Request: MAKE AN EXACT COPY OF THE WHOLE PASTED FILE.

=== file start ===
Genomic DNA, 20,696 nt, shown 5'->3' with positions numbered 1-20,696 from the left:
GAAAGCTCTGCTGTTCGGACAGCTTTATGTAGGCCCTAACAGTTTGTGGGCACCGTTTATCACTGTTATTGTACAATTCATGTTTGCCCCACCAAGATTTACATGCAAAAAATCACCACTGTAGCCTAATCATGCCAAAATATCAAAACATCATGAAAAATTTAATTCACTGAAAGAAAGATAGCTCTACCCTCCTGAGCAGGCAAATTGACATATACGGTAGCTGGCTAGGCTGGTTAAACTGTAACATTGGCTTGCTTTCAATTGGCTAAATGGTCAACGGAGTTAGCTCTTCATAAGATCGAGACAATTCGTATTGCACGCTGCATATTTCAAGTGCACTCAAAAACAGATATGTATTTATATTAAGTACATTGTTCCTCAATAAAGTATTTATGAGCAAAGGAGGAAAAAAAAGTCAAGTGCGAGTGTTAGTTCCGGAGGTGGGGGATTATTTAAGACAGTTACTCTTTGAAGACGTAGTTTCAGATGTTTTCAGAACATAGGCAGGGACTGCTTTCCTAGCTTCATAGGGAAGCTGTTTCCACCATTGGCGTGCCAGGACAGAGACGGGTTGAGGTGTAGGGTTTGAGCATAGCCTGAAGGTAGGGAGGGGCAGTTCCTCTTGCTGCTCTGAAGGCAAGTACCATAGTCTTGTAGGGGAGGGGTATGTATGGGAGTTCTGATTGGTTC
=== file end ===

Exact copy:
Genomic DNA, 20,696 nt, shown 5'->3' with positions numbered 1-20,696 from the left:
GAAAGCTCTGCTGTTCGGACAGCTTTATGTAGGCCCTAACAGTTTGTGGGCACCGTTTATCACTGTTATTGTACAATTCATGTTTGCCCCACCAAGATTTACATGCAAAAAATCACCACTGTAGCCTAATCATGCCAAAATATCAAAACATCATGAAAAATTTAATTCACTGAAAGAAAGATAGCTCTACCCTCCTGAGCAGGCAAATTGACATATACGGTAGCTGGCTAGGCTGGTTAAACTGTAACATTGGCTTGCTTTCAATTGGCTAAATGGTCAACGGAGTTAGCTCTTCATAAGATCGAGACAATTCGTATTGCACGCTGCATATTTCAAGTGCACTCAAAAACAGATATGTATTTATATTAAGTACATTGTTCCTCAATAAAGTATTTATGAGCAAAGGAGGAAAAAAAAGTCAAGTGCGAGTGTTAGTTCCGGAGGTGGGGGATTATTTAAGACAGTTACTCTTTGAAGACGTAGTTTCAGATGTTTTCAGAACATAGGCAGGGACTGCTTTCCTAGCTTCATAGGGAAGCTGTTTCCACCATTGGCGTGCCAGGACAGAGACGGGTTGAGGTGTAGGGTTTGAGCATAGCCTGAAGGTAGGGAGGGGCAGTTCCTCTTGCTGCTCTGAAGGCAAGTACCATAGTCTTGTAGGGGAGGGGTATGTATGGGAGTTCTGATTGGTTC